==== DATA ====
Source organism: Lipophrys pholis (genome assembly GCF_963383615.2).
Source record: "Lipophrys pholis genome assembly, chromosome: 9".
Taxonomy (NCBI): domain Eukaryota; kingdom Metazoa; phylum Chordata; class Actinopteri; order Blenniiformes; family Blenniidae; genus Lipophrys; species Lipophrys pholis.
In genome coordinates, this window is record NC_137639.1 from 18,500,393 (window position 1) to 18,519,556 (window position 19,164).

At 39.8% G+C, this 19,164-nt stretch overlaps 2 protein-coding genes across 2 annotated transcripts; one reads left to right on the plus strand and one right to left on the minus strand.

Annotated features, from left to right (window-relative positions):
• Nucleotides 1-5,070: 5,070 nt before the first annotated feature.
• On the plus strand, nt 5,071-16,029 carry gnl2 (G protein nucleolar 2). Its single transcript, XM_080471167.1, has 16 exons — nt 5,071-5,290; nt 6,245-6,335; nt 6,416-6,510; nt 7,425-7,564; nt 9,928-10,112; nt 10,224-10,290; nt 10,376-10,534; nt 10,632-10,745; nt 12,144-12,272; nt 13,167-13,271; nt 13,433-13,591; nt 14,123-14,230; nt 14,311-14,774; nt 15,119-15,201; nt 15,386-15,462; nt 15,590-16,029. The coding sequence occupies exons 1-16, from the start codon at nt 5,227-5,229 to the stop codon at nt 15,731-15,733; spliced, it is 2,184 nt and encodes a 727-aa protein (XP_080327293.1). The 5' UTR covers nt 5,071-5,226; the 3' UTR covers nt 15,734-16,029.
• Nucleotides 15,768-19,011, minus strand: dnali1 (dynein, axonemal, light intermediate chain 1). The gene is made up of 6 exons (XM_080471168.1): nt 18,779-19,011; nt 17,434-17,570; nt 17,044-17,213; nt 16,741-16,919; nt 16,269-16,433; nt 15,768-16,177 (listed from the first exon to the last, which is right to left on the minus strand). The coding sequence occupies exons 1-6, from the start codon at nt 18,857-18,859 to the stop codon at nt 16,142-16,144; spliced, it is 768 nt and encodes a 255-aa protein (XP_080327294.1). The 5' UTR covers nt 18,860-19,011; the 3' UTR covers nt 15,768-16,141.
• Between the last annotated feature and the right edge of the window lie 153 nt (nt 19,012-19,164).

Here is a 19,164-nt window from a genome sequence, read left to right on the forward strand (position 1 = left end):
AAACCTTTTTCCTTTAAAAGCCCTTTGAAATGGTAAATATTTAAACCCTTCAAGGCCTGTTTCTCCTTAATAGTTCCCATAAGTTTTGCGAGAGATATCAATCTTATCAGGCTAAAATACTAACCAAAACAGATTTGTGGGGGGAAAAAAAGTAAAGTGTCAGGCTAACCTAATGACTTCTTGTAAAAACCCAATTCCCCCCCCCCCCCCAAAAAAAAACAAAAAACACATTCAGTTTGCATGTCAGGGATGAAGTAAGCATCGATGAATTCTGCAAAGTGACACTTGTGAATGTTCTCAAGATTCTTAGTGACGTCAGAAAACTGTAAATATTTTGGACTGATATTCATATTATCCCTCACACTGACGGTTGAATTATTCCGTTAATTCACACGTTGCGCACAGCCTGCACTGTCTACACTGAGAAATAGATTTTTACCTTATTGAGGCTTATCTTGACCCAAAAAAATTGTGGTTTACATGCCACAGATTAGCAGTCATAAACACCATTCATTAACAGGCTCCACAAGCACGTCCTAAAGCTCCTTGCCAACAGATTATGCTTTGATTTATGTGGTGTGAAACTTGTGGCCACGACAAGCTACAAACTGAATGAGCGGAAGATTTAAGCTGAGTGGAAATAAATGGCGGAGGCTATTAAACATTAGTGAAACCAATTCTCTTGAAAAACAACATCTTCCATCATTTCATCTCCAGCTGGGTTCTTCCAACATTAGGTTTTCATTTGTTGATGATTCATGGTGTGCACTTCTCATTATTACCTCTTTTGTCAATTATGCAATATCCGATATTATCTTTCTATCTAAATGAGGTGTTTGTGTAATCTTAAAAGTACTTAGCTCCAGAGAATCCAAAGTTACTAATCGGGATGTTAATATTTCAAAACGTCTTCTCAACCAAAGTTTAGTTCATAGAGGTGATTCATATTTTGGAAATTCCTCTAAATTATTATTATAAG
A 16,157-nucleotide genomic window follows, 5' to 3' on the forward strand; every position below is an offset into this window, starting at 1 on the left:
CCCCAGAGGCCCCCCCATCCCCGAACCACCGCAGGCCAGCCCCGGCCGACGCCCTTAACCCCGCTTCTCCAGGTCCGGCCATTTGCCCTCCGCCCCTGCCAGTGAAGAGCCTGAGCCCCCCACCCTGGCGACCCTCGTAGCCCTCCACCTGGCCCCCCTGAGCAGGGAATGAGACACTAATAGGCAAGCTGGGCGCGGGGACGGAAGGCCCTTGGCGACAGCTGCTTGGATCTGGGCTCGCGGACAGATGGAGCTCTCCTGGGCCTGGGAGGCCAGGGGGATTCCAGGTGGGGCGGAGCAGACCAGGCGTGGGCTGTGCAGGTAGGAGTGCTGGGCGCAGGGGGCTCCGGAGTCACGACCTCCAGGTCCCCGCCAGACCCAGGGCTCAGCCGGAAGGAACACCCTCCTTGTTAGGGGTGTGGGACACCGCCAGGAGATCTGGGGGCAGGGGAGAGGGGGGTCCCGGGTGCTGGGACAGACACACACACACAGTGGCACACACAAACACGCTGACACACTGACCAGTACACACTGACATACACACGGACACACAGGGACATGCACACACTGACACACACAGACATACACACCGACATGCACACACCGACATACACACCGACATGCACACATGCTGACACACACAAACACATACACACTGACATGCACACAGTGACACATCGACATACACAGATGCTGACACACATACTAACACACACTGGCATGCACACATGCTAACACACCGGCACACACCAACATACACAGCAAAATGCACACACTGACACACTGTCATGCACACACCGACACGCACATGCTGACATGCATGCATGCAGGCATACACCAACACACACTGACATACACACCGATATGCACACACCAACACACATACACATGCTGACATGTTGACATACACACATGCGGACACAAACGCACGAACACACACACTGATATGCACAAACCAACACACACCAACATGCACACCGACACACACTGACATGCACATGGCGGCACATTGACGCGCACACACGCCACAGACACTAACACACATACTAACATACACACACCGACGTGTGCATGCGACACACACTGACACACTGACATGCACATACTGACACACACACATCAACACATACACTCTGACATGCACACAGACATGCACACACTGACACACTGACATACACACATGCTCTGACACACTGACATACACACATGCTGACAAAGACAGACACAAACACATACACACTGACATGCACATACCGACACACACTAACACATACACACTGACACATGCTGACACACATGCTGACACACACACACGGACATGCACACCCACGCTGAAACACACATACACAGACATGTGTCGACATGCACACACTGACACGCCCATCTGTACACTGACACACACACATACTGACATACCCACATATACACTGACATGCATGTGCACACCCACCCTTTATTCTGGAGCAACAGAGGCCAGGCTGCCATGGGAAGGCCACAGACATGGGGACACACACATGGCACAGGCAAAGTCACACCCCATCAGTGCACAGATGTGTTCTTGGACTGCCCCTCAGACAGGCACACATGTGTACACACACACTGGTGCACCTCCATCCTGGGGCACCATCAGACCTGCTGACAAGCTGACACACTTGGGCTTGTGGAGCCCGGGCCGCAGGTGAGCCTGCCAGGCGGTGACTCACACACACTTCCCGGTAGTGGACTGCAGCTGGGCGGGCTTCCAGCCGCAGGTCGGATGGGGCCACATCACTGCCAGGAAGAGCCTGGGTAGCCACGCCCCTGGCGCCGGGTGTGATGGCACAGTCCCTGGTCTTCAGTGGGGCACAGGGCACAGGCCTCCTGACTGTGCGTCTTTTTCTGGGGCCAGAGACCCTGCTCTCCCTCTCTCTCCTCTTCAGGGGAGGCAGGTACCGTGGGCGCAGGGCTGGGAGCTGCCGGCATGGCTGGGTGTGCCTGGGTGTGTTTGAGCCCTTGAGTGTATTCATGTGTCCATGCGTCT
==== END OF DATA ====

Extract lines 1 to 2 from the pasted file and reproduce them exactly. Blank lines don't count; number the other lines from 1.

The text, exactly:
Source organism: Lipophrys pholis (genome assembly GCF_963383615.2).
Source record: "Lipophrys pholis genome assembly, chromosome: 9".